You may make a direct donation to the Standing Rock Sioux through their official website. There are various non-monetary methods to contribute to the cause. The tribe is urging supporters to contact the Obama Administration and North Dakota Gov. Jack Dalrymple, as well as to submit letters urging them to remove the National Guard from the state.
Many camps at Standing Rock have official GoFundMe sites, which may be seen here. You may make a direct donation to Red Warrior Camp and Sacred Stone Camp through their websites. Individual goods from Sacred Stone can also be found on their Amazon wish list.
Standing Rock Sioux Tribe Chairman Mike Faith, Jr. is shown here. According to a report issued today by Standing Rock Sioux Tribal Chairman Mike Faith, Jr., there were significant flaws in a recent Corps of Engineers assessment on probable environmental implications of the Dakota Access Pipeline.
Make a donation to Standing Rock to help us continue our battle against the Dakota Access Pipeline. Fighting this project in the name of our future generations is important because it will help safeguard our water, our holy sites, and all living things.
Standing Rock’s Protest Against the Dakota Access Pipeline can be supported in a variety of ways.
IMPORTANT DATA POINTS Standing Rock is the birthplace of Sitting Bull (1831-1890), one of Native American history’s most well-known individuals, who was born there in the 1830s. Sitting Bull, also known as Tatanka Iyotake in his own tongue, was a medicine man and an Itancan (or Leader of the People).
Standing Rock Reservation Area is a national monument in the United States of America.
|DEMOGRAPHICS||2000 DATA||MOST RECENT DATA|
|Total population||5,915||7,219 (2015-2019)|
|Median age||30.0||30.9 (2015-2019)|
|Percent with one or more disabilities||N/A||12.7% (2015-2019)|
WASHINGTON — The U.S. Department of State has issued a statement saying that Standing Rock Sioux Tribe won a key win on Wednesday when the U.S. District Court for the District of Columbia ordered a comprehensive re-evaluation of the Dakota Access Pipeline.
Five years ago, a modest protest camp on the Standing Rock Sioux Reservation in North Dakota expanded to thousands of people — and ignited an international campaign against the Dakota Access oil pipeline, as well as numerous other pipeline projects in the years that followed.
Native Americans from the Dakota and Lakota countries make up the Standing Rock protesters, who are referred to as ″Sioux.″ ″Dakota″ and ″Lakota″ are Native American terms that signify ″friends″ or ″allies.″ The people of these countries are commonly referred to as ″Sioux,″ a title that dates back to the 17th century, when the people were residing in the Great Lakes region of North America.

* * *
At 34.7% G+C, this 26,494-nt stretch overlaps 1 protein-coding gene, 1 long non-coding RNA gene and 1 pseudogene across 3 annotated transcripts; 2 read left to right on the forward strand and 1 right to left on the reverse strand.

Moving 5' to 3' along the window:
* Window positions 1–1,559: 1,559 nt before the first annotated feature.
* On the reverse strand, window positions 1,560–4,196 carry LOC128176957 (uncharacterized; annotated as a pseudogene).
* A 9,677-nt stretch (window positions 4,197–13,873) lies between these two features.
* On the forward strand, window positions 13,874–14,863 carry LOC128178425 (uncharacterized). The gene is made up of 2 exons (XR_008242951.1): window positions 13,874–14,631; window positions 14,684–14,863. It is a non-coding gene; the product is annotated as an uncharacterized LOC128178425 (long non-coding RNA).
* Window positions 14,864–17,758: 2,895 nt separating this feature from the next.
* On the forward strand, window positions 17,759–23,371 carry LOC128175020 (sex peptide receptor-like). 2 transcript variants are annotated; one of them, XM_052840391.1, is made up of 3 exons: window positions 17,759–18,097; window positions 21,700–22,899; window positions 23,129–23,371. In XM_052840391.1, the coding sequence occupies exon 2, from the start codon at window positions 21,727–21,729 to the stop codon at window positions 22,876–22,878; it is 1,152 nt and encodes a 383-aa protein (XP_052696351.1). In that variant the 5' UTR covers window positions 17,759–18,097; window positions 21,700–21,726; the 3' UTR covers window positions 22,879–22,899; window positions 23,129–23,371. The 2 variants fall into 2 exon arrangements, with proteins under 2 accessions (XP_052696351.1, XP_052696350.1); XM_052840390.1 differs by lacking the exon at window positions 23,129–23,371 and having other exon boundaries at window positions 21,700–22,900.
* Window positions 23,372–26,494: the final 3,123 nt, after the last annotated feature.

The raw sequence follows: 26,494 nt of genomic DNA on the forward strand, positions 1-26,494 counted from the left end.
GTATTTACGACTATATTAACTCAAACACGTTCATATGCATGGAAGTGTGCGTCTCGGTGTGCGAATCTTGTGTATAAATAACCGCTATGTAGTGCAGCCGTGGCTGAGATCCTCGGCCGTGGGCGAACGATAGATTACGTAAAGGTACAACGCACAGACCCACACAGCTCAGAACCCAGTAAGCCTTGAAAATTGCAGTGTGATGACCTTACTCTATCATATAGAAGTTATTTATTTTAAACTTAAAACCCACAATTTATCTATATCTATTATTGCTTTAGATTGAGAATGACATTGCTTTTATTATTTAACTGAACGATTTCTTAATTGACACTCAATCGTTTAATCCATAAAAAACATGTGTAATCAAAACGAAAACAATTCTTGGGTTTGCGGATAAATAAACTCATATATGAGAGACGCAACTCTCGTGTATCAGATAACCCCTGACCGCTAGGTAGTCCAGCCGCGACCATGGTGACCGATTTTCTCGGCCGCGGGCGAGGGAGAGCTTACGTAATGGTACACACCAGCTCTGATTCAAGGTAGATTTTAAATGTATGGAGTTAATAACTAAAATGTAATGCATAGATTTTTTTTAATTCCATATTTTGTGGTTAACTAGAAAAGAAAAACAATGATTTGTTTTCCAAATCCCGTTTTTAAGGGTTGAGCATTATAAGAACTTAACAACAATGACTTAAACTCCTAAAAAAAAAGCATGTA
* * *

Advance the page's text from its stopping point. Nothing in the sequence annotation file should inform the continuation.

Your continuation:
The Yanktonai, Hunkpapa, and Blackfoot Sioux are three Native American tribes in South Dakota. During the 16th and early 17th centuries, the Siouan language family, which included speakers of the Lakota, Dakota, and Nakota languages, occupied more than 100 million acres in the upper Mississippi Region.
Because of a lack of transparency by the United States Army Corps of Engineers and pipeline operators Energy Transfer, the Standing Rock Sioux Tribe has withdrew as a cooperating agency from the ongoing environmental assessment of the Dakota Access Pipeline (DAPL) operations conducted by the United States Federal government.
As of today, the Sioux have numerous separate tribal governments that are dispersed across a number of reservations, communities, and reserves in North Dakota and South Dakota in the United States, Nebraska and Minnesota and Montana in Canada, and Manitoba, southern Saskatchewan, and Alberta in the former Soviet Union.
The Broken Rock Reserve is a Native American reservation located near Bozeman, Montana.
At some point, the pipeline will have to cross water, and wherever it does, it will almost certainly end up putting the water supply of another town at jeopardy.
Energy Transfer Partners-controlled Dakota Access, LLC began construction on the pipeline in June 2016, with completion expected in 2018. Major shareholders in the pipeline include Phillips 66, as well as affiliates of Enbridge and Marathon Petroleum. Pipeline construction was finished by April 2017, and the first oil was transported to customers on May 14, 2017.
The encampments were finally wiped out thanks to the efforts of police officers equipped with assault guns. The pipeline was finished and is presently flowing oil as a result of Energy Transfer Partners’ insatiable ambition to profit from the exploitation of land, water, and human beings, among other things.
The 3rd of September, 2016. Construction crews bulldozed a two-mile-long area near the Lake Oahe river crossing and north of the Standing Rock Sioux Reservation, according to a statement from the Standing Rock Sioux Tribe. The statement claims that Energy Transfer Partners demolished an area that contained ″significant Native artifacts and sacred sites.″